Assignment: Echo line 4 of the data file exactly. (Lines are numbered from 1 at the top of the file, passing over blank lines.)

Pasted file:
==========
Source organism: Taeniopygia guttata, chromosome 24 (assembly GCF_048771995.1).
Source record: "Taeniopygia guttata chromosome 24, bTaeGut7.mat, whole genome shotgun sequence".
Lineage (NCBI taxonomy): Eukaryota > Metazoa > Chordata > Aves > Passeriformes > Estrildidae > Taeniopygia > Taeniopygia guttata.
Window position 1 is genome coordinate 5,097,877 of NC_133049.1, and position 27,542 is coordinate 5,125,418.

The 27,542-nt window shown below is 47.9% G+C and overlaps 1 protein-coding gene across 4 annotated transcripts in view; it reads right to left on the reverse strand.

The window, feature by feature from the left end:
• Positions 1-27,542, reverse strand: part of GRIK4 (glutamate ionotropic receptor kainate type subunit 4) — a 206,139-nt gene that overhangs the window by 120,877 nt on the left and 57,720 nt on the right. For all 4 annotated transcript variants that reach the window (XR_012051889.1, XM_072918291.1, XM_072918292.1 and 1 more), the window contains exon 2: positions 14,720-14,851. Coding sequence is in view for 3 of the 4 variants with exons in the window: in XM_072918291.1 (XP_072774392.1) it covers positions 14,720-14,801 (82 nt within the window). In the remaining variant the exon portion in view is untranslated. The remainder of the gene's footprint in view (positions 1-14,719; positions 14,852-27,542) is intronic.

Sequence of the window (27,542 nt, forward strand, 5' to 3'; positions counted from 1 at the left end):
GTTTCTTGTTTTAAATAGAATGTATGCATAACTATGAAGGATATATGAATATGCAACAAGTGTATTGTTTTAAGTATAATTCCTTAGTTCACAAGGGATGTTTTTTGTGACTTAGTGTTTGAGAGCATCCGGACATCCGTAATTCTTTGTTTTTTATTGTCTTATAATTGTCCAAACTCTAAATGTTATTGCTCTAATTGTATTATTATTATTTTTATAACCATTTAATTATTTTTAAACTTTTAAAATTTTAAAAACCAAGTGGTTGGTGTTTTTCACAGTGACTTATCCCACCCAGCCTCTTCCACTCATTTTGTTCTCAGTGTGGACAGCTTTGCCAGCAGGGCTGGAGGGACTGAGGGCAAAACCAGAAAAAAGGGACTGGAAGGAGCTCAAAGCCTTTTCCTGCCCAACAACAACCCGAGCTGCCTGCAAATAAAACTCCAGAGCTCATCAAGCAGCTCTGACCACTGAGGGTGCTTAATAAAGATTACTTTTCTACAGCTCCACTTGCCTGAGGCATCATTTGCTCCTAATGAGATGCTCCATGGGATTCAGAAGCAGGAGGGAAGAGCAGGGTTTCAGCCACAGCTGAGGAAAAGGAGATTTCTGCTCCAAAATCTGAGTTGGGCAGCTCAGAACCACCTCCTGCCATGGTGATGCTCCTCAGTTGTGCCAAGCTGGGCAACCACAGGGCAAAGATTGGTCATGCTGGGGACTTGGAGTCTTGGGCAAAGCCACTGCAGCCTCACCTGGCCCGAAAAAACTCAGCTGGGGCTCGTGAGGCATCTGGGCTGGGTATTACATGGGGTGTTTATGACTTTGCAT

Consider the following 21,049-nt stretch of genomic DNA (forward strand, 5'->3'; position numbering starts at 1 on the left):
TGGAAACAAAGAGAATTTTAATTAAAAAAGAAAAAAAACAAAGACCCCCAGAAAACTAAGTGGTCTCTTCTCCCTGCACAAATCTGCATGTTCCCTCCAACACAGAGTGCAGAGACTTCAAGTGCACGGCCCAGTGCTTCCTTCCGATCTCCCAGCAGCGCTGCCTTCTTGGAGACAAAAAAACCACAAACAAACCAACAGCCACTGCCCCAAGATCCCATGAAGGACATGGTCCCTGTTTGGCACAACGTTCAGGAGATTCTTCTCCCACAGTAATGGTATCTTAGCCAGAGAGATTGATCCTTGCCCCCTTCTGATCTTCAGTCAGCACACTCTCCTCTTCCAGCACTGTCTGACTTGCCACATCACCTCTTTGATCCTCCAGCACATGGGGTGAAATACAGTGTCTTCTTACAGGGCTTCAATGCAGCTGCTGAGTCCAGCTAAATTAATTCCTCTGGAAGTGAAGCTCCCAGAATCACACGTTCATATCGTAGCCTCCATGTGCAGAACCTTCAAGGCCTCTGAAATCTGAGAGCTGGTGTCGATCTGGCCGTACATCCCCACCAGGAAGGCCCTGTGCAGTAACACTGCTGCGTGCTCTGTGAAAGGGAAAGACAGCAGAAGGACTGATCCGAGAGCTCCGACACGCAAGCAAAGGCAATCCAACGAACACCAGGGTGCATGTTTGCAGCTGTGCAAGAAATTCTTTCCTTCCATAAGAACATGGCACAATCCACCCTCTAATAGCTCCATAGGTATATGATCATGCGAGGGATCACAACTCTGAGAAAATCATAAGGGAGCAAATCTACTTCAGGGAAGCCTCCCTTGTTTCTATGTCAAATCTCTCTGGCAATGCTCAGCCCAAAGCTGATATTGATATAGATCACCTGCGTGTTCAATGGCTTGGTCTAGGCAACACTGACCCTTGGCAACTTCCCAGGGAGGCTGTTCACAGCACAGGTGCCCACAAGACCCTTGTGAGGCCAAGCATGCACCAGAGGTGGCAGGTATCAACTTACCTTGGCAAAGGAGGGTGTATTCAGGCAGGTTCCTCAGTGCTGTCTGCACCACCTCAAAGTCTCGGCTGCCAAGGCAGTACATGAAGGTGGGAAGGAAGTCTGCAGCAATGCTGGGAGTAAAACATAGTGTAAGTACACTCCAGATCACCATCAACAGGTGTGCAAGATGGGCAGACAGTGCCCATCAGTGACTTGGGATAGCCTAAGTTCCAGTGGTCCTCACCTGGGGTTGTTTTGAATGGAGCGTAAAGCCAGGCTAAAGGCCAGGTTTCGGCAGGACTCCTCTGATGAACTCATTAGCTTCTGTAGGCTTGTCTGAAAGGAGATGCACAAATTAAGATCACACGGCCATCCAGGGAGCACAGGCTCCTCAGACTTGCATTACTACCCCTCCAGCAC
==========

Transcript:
Window position 1 is genome coordinate 5,097,877 of NC_133049.1, and position 27,542 is coordinate 5,125,418.